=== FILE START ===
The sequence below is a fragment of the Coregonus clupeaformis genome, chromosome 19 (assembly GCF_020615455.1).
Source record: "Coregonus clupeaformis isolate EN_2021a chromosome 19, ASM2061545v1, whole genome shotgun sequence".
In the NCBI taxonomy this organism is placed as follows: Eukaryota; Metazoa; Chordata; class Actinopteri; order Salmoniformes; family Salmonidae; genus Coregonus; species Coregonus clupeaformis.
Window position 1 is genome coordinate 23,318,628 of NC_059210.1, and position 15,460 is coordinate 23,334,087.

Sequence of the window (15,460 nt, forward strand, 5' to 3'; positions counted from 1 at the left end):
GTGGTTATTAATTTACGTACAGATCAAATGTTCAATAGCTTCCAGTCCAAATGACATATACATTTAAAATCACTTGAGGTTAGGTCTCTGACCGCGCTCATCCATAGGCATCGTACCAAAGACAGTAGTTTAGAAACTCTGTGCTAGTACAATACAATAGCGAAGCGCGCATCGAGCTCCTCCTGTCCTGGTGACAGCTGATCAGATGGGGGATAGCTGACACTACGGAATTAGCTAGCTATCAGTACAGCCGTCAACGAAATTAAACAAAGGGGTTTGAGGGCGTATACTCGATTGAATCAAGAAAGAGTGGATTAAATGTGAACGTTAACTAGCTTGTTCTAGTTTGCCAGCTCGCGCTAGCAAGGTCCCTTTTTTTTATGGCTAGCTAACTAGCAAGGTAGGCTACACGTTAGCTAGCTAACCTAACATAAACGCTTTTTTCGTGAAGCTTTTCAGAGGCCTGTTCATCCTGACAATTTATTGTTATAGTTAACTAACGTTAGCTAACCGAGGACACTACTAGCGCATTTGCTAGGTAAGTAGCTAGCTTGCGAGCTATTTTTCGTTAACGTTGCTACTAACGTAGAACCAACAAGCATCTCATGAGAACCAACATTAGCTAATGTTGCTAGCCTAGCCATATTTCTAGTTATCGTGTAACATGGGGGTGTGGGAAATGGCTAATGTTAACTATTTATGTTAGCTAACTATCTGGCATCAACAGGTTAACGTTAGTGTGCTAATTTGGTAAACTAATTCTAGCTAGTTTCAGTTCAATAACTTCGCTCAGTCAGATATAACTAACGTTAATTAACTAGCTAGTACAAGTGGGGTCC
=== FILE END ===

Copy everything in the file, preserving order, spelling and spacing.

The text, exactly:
The sequence below is a fragment of the Coregonus clupeaformis genome, chromosome 19 (assembly GCF_020615455.1).
Source record: "Coregonus clupeaformis isolate EN_2021a chromosome 19, ASM2061545v1, whole genome shotgun sequence".
In the NCBI taxonomy this organism is placed as follows: Eukaryota; Metazoa; Chordata; class Actinopteri; order Salmoniformes; family Salmonidae; genus Coregonus; species Coregonus clupeaformis.
Window position 1 is genome coordinate 23,318,628 of NC_059210.1, and position 15,460 is coordinate 23,334,087.

Sequence of the window (15,460 nt, forward strand, 5' to 3'; positions counted from 1 at the left end):
GTGGTTATTAATTTACGTACAGATCAAATGTTCAATAGCTTCCAGTCCAAATGACATATACATTTAAAATCACTTGAGGTTAGGTCTCTGACCGCGCTCATCCATAGGCATCGTACCAAAGACAGTAGTTTAGAAACTCTGTGCTAGTACAATACAATAGCGAAGCGCGCATCGAGCTCCTCCTGTCCTGGTGACAGCTGATCAGATGGGGGATAGCTGACACTACGGAATTAGCTAGCTATCAGTACAGCCGTCAACGAAATTAAACAAAGGGGTTTGAGGGCGTATACTCGATTGAATCAAGAAAGAGTGGATTAAATGTGAACGTTAACTAGCTTGTTCTAGTTTGCCAGCTCGCGCTAGCAAGGTCCCTTTTTTTTATGGCTAGCTAACTAGCAAGGTAGGCTACACGTTAGCTAGCTAACCTAACATAAACGCTTTTTTCGTGAAGCTTTTCAGAGGCCTGTTCATCCTGACAATTTATTGTTATAGTTAACTAACGTTAGCTAACCGAGGACACTACTAGCGCATTTGCTAGGTAAGTAGCTAGCTTGCGAGCTATTTTTCGTTAACGTTGCTACTAACGTAGAACCAACAAGCATCTCATGAGAACCAACATTAGCTAATGTTGCTAGCCTAGCCATATTTCTAGTTATCGTGTAACATGGGGGTGTGGGAAATGGCTAATGTTAACTATTTATGTTAGCTAACTATCTGGCATCAACAGGTTAACGTTAGTGTGCTAATTTGGTAAACTAATTCTAGCTAGTTTCAGTTCAATAACTTCGCTCAGTCAGATATAACTAACGTTAATTAACTAGCTAGTACAAGTGGGGTCC